Donaldson, Walter J.

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Donaldson, Walter J.

Donaldson, Walter J., American song composer and lyricist; b. N.Y., Feb. 15, 1893; d. Santa Monica, Calif., July 15, 1947. Though he was the primary composer for two Broadway shows and six movie musicals and contributed to dozens more, Donaldson primarily worked in Tin Pan Alley, writing pop songs for performance in vaudeville and on records. He was consistently successful as this. Between 1918 and 1936 not a year went by without the emergence of at least one hit song by him. Sometimes writing his own lyrics (notably “At Sundown/7 “Little White Lies,” and “You’re Driving Me Crazy! [What Did I Do?]”), he collaborated most often with Gus Kahn; the two wrote “My Buddy,” “Carolina in the Morning,” “Yes Sir, That’s My Baby,” “Love Me or Leave Me,” and “Makin’ Whoopee.” Early in his career Donaldson collaborated frequently with the team of Sam M. Lewis and Joe Young, resulting in such hits as “How Ya Gonna Keep ’em Down On the Farm (after They’ve Seen Paree)?” and “My Mammy,” but he also wrote with many other lyricists, and his biggest hit, “My Blue Heaven,” was his sole composition with George Whiting.

Donaldson’s father was a shoe cutter and his mother was a music teacher, but he took little interest in her piano lessons until he was in high school, when he taught himself in order to write songs for student shows. After graduation, he worked at a Wall Street brokerage, then became a staff pianist for a music publisher. Though “On the Good Ship Whipoorwill” (lyrics by Coleman Goetz) was used in the show Down in Bom-Bom Bay in 1915, he had his first song publication with “Just Try to Picture Me Back Home in Tennessee” (lyrics by William Jerome), which had its title shortened to “Back Home in Tennessee” when Prince’s Orch. made an instrumental recording that became a hit at the start of 1916. It was the first of many songs alluding to southern locales written by a composer who rarely if ever visited the South. He followed it immediately with “You’d Never Know That Old Home Town of Mine” (lyrics by Howard Johnson), which became a hit for Arthur Collins and Byron Harlan in February 1916. “I’ve Got the Sweetest Girl in Maryland” is notable as the first song with Donaldson’s own lyrics to gain attention; it was used in the show So Long, Letty (N.Y., Oct. 23, 1916).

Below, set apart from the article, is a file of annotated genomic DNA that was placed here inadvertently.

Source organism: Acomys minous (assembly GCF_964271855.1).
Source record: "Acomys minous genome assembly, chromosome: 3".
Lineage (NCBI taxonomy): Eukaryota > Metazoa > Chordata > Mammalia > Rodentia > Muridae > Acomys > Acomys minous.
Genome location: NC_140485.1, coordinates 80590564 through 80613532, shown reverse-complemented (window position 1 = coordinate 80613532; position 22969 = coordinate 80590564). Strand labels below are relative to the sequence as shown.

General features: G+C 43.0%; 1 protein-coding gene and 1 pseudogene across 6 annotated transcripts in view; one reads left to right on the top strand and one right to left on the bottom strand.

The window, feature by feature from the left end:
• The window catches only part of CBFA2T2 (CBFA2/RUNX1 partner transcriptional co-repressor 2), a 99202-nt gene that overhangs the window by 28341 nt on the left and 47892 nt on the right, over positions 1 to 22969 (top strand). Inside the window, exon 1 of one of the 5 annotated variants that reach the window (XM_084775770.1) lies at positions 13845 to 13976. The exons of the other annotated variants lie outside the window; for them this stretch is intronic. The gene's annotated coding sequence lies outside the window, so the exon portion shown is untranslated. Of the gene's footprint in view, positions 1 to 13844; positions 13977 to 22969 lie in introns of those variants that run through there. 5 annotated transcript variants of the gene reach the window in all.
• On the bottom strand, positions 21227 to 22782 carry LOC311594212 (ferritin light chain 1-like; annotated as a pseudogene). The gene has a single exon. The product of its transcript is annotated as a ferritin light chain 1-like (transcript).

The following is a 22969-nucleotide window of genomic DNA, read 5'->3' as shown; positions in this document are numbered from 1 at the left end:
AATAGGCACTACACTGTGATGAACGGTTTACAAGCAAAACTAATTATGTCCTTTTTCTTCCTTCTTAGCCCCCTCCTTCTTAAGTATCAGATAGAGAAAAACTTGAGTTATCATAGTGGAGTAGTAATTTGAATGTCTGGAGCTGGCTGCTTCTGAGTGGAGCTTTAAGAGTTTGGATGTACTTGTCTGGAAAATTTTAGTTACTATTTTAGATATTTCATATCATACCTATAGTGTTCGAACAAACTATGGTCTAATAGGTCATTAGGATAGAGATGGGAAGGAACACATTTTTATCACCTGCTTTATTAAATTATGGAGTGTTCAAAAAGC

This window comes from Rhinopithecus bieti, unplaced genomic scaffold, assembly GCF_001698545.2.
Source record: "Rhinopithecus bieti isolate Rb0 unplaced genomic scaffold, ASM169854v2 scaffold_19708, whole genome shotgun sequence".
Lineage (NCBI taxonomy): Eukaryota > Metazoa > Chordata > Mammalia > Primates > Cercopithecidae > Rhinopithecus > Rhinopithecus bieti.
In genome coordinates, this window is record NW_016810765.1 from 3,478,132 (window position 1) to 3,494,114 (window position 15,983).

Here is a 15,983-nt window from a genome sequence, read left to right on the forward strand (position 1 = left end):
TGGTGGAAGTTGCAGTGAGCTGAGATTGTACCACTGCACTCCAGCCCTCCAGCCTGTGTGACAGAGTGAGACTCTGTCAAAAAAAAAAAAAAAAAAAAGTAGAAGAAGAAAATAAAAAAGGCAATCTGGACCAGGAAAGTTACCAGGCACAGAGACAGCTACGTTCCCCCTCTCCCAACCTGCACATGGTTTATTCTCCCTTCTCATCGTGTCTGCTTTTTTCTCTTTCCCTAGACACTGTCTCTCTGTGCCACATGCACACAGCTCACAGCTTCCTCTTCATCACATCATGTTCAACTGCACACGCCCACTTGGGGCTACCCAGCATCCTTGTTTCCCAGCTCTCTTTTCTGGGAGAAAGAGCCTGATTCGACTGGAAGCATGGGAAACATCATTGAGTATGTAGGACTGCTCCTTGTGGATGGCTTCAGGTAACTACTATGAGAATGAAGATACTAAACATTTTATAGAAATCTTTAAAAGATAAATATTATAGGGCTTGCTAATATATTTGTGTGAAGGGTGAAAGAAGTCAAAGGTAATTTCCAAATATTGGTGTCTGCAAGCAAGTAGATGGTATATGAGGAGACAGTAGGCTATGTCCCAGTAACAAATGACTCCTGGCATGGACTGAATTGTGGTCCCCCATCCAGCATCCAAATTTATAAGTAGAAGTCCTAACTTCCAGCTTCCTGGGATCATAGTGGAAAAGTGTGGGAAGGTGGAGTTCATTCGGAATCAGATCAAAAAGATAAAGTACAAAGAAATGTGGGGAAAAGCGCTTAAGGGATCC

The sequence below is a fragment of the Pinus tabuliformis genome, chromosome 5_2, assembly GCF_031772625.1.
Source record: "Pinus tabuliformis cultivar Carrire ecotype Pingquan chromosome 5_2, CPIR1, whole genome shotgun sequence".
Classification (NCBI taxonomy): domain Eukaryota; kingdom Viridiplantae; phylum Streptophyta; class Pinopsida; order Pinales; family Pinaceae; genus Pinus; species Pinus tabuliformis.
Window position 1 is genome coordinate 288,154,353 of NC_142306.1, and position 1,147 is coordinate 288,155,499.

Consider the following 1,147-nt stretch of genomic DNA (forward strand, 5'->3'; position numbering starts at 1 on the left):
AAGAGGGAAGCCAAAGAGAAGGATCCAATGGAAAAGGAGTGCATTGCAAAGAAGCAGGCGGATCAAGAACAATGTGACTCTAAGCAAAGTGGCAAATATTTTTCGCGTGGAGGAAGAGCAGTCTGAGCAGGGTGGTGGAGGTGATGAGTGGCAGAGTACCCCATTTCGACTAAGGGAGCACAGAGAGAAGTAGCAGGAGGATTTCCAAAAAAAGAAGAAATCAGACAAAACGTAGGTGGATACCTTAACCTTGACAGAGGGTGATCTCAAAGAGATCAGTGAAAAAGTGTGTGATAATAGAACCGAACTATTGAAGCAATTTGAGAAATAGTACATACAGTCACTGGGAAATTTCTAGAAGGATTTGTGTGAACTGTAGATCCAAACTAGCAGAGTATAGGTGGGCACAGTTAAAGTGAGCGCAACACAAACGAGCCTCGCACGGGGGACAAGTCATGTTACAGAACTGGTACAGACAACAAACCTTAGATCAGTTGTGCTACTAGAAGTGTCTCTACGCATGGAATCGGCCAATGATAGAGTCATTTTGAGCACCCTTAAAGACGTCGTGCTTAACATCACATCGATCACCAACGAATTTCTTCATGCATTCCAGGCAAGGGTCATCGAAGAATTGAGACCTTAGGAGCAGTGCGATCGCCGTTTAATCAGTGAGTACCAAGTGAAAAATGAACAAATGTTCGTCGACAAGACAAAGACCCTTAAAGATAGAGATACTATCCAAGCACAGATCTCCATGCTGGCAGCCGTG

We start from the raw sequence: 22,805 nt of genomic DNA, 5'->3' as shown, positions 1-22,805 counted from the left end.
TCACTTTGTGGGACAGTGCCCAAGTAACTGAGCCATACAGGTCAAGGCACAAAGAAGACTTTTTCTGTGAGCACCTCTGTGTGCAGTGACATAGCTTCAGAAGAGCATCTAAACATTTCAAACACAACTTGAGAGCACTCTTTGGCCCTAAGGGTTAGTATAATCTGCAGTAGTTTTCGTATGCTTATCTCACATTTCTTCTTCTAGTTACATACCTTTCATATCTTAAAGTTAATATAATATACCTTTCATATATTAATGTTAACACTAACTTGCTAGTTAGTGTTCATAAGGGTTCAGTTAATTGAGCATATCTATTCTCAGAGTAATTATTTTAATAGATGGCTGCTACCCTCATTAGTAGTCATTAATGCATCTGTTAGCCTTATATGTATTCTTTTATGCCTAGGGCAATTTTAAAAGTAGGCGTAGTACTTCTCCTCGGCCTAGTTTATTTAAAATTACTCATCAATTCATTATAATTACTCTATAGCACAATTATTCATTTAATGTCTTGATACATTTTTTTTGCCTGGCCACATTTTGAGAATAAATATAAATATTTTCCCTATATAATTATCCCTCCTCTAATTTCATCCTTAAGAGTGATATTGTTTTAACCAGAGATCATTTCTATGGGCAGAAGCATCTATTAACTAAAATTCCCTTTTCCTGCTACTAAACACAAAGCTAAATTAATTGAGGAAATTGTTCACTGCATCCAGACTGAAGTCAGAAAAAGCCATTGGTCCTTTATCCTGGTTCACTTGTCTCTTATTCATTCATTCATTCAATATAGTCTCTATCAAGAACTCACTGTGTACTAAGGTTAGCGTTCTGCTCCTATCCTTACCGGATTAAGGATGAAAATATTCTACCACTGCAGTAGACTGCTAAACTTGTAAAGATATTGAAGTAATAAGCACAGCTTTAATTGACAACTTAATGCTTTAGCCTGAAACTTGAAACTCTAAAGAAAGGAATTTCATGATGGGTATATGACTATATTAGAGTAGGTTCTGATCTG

Donaldson was inducted into the army during World War I and stationed at Camp Upton on Long Island, where he encountered Irving Berlin. Upon his discharge he took a job with Berlin’s publishing company that he held until he cofounded his own company, Donaldson, Douglas, and Gumble, in 1928. Even before the Armistice he had another hit, “The Daughter of Rosie O’Grady” (lyrics by Monty C. Brice), that was turned into a popular recording by Lewis James in September 1918. His biggest early hit came with a song that reflected the postwar mood, “How Ya Gonna Keep ’Em Down on the Farm (after They’ve Seen Paree)?”; it inaugurated his work with Lewis and Young (Nora Bayes’s was the most successful of several recordings, in March 1919). He had several songs interpolated into Ed Wynn Carnival (N.Y., April 5, 1920) and wrote for other shows, but he continued to find his greatest success in Tin Pan Alley. “My Little Bimbo Down on the Bamboo Isle” (lyrics by Grant Clarke) was a hit for Frank Crumit in November 1920.